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Cognition

The Magpie, the Peacock, and the Mole King

We lost another job to spec work.

Originally I came here, to this previously blank page, horrifyingly white (both myself and the screen—it’s been a busy summer) and blinded by rage, to rail against designer injustices (the ones made for designers and by designers) and gnash my teeth and furiously hammer out another scathing anti-spec article (that no one needs), when I remembered a conversation.

A few years ago I was talking with a friend, defending my position on a different industry hot-button issue. Which one I can’t recall. For all I can remember it might have been about an actual button: we’re not wanting for more mountains made from mole hills around here.

And I must have got a little high and mighty in familiar company, King of Mole Hill Mountain, struck a tone, because she stopped me:

“Do you talk to your clients like that?”

Enough’s already been written about spec work. If you’re unfamiliar with our industry’s ruling majority on the issue, here’s the executive summary: We can’t responsibly solve a communication problem without an adequate amount of time to communicate with you, and we certainly can’t do it for free. The finer points you’re welcome to read for yourself. One or two will do you. Suffice it to say as an industry we all agree.

So I’m not sure where to direct this. Am I just preaching to the converted?

I don’t harbor any ill will towards designers who do spec. It’s their prerogative. I spent the middle five years of my career on deck for those spec creative pitches, but it wasn’t “spec” to me: I mean, I got paid an okay salary (and, to be honest, I enjoyed the challenge, triumphing over rival agencies doing the same dog and pony show). That I was somehow eroding my profession’s economic power was a thought which never occurred to me.

One 18-hour Saturday compositing somebody else’s grand vision is what did me in. It would seem an unsustainable agency model, what with so much turnover, but at the foot of every burned-out forest is another waiting to grow in its grave: there’s no shortage of designers out there willing to do whatever it takes to scratch their itch, crawl out of obscurity, finally show their potential … give up their weekends.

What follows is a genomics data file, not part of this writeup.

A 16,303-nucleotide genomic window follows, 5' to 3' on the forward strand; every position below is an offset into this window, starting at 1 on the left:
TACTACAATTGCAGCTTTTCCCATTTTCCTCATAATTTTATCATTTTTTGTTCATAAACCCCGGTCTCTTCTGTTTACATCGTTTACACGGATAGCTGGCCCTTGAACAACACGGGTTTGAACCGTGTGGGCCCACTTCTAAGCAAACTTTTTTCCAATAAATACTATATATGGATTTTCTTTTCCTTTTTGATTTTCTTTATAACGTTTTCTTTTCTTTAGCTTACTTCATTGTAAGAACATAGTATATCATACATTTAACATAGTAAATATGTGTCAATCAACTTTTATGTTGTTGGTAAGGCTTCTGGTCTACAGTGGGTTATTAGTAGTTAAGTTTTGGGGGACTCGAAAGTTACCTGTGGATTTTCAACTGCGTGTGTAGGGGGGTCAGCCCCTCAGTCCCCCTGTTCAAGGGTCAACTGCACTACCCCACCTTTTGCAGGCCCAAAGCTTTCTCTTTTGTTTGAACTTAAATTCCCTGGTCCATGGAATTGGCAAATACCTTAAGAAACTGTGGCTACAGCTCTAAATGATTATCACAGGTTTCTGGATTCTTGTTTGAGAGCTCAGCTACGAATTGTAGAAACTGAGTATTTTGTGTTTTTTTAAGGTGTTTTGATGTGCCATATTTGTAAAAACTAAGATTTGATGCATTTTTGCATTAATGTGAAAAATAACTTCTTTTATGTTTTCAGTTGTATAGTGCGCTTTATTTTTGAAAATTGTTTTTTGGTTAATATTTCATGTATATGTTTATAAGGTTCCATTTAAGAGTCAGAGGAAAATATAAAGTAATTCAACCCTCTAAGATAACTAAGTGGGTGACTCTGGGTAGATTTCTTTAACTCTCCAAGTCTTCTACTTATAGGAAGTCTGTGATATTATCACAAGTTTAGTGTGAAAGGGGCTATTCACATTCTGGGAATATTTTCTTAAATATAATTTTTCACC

This kind of churn is unlikely to let up anytime soon. The spec-pitch machine isn’t something you just turn off. Dead end.

Naturally, then, I should blame the client who allowed Peacock & Co. to hypnotize them with their showy tail. And I should just say, “good riddance,” “you’ll get what you deserve,” “they don’t value design,” etc etc etc.

Well I’m not convinced.

I wouldn’t be so quick to label them freeloaders. The spec-based selection process most clients initiate is to protect themselves against their own ignorance: they simply don’t know enough to know how to get what they want. The stakes are too high, money’s too tight, and they have a litany of questions they don’t know how to ask. The language is foreign and their bullshit detectors aren’t calibrated. For all we know it’s institutional, historic. It could be their bosses did it this way, and their bosses before them, and their bosses before them. Or it’s something they caught from a promiscuous RFP, one that never settled down anywhere, got passed around—it bears its baggage. Or maybe they just got burned by a bad agency. Simple.

There could be a million different possible reasons why I’m writing this instead of kicking off an in-person workshop. The most likely explanation is the least offensive: Us.

In an online debate between Bruce Nussbaum and Michael Bierut in 2006 over Nussbaum’s solicitation of spec work for his magazine INside Innovation, Beirut concluded: “Designers who [are] opposed to working for free should make sure they have something unique and compelling to sell.” And that’s all there is to it: Differentiate, or Die.

And we didn’t differentiate.

Withdrawing from consideration isn’t your only option. When the Birds convened to elect a new leader in Aesop’s “The Peacock and the Magpie,” the Peacock won over the “silly multitude by his brilliant appearance.” But it was the wily Magpie who stepped forth and challenged the new king with just a simple question: What means would you take for our defense against the Eagle, the Hawk, the Kite? And “this pithy question opened the eyes of the Birds to the weakness of their choice. They cancelled the election, and have ever since regarded the Peacock as a vain pretender, and considered the Magpie to be as good a speaker as any of their number.”

So, hell with the mole hills. And forget about the Peacock.

Strike like the Magpie.

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